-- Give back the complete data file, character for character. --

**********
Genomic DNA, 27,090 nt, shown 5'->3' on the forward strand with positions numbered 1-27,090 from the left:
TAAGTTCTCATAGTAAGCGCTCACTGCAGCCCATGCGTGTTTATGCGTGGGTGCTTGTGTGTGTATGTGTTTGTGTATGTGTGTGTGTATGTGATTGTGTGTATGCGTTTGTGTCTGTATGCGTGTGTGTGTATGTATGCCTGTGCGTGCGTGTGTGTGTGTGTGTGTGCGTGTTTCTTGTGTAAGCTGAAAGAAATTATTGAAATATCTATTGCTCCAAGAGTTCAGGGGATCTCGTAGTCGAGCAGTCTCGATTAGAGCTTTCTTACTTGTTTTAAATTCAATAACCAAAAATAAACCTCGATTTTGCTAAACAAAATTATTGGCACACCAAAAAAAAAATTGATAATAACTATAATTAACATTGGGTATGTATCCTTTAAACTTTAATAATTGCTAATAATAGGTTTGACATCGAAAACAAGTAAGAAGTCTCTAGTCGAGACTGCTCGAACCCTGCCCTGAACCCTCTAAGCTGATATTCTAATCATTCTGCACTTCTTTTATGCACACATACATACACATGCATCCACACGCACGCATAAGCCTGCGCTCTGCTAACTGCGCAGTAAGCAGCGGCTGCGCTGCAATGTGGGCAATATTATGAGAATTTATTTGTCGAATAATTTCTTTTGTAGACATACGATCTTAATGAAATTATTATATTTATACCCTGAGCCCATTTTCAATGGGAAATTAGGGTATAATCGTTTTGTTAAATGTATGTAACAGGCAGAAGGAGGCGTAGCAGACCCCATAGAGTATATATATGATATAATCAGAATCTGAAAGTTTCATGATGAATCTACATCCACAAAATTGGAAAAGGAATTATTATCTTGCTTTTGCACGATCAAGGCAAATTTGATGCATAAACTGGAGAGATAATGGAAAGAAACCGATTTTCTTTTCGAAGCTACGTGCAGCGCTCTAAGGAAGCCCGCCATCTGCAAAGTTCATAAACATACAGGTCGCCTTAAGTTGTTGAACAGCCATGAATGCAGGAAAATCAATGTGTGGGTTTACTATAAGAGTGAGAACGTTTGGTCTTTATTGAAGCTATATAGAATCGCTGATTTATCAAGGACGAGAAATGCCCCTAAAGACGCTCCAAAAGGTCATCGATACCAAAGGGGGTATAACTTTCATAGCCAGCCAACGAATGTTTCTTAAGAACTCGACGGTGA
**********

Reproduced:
Genomic DNA, 27,090 nt, shown 5'->3' on the forward strand with positions numbered 1-27,090 from the left:
TAAGTTCTCATAGTAAGCGCTCACTGCAGCCCATGCGTGTTTATGCGTGGGTGCTTGTGTGTGTATGTGTTTGTGTATGTGTGTGTGTATGTGATTGTGTGTATGCGTTTGTGTCTGTATGCGTGTGTGTGTATGTATGCCTGTGCGTGCGTGTGTGTGTGTGTGTGTGCGTGTTTCTTGTGTAAGCTGAAAGAAATTATTGAAATATCTATTGCTCCAAGAGTTCAGGGGATCTCGTAGTCGAGCAGTCTCGATTAGAGCTTTCTTACTTGTTTTAAATTCAATAACCAAAAATAAACCTCGATTTTGCTAAACAAAATTATTGGCACACCAAAAAAAAAATTGATAATAACTATAATTAACATTGGGTATGTATCCTTTAAACTTTAATAATTGCTAATAATAGGTTTGACATCGAAAACAAGTAAGAAGTCTCTAGTCGAGACTGCTCGAACCCTGCCCTGAACCCTCTAAGCTGATATTCTAATCATTCTGCACTTCTTTTATGCACACATACATACACATGCATCCACACGCACGCATAAGCCTGCGCTCTGCTAACTGCGCAGTAAGCAGCGGCTGCGCTGCAATGTGGGCAATATTATGAGAATTTATTTGTCGAATAATTTCTTTTGTAGACATACGATCTTAATGAAATTATTATATTTATACCCTGAGCCCATTTTCAATGGGAAATTAGGGTATAATCGTTTTGTTAAATGTATGTAACAGGCAGAAGGAGGCGTAGCAGACCCCATAGAGTATATATATGATATAATCAGAATCTGAAAGTTTCATGATGAATCTACATCCACAAAATTGGAAAAGGAATTATTATCTTGCTTTTGCACGATCAAGGCAAATTTGATGCATAAACTGGAGAGATAATGGAAAGAAACCGATTTTCTTTTCGAAGCTACGTGCAGCGCTCTAAGGAAGCCCGCCATCTGCAAAGTTCATAAACATACAGGTCGCCTTAAGTTGTTGAACAGCCATGAATGCAGGAAAATCAATGTGTGGGTTTACTATAAGAGTGAGAACGTTTGGTCTTTATTGAAGCTATATAGAATCGCTGATTTATCAAGGACGAGAAATGCCCCTAAAGACGCTCCAAAAGGTCATCGATACCAAAGGGGGTATAACTTTCATAGCCAGCCAACGAATGTTTCTTAAGAACTCGACGGTGA